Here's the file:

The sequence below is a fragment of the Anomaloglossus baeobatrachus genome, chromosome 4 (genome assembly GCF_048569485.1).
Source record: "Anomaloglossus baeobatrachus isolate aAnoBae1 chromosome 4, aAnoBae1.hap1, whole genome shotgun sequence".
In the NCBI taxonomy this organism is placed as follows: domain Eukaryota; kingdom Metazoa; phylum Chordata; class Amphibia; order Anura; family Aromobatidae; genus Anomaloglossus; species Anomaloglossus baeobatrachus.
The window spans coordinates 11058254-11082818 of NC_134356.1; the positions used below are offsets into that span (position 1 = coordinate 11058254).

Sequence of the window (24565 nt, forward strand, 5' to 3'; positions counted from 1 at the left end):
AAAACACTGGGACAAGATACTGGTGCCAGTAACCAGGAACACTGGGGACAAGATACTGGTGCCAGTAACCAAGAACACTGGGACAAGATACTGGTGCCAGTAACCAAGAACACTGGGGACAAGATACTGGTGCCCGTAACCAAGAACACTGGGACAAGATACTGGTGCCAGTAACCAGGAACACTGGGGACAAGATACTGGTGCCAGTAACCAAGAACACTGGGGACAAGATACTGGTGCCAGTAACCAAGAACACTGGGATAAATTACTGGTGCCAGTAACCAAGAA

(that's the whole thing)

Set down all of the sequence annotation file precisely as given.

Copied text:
The sequence below is a fragment of the Anomaloglossus baeobatrachus genome, chromosome 4 (genome assembly GCF_048569485.1).
Source record: "Anomaloglossus baeobatrachus isolate aAnoBae1 chromosome 4, aAnoBae1.hap1, whole genome shotgun sequence".
In the NCBI taxonomy this organism is placed as follows: domain Eukaryota; kingdom Metazoa; phylum Chordata; class Amphibia; order Anura; family Aromobatidae; genus Anomaloglossus; species Anomaloglossus baeobatrachus.
The window spans coordinates 11058254-11082818 of NC_134356.1; the positions used below are offsets into that span (position 1 = coordinate 11058254).

Sequence of the window (24565 nt, forward strand, 5' to 3'; positions counted from 1 at the left end):
AAAACACTGGGACAAGATACTGGTGCCAGTAACCAGGAACACTGGGGACAAGATACTGGTGCCAGTAACCAAGAACACTGGGACAAGATACTGGTGCCAGTAACCAAGAACACTGGGGACAAGATACTGGTGCCCGTAACCAAGAACACTGGGACAAGATACTGGTGCCAGTAACCAGGAACACTGGGGACAAGATACTGGTGCCAGTAACCAAGAACACTGGGGACAAGATACTGGTGCCAGTAACCAAGAACACTGGGATAAATTACTGGTGCCAGTAACCAAGAA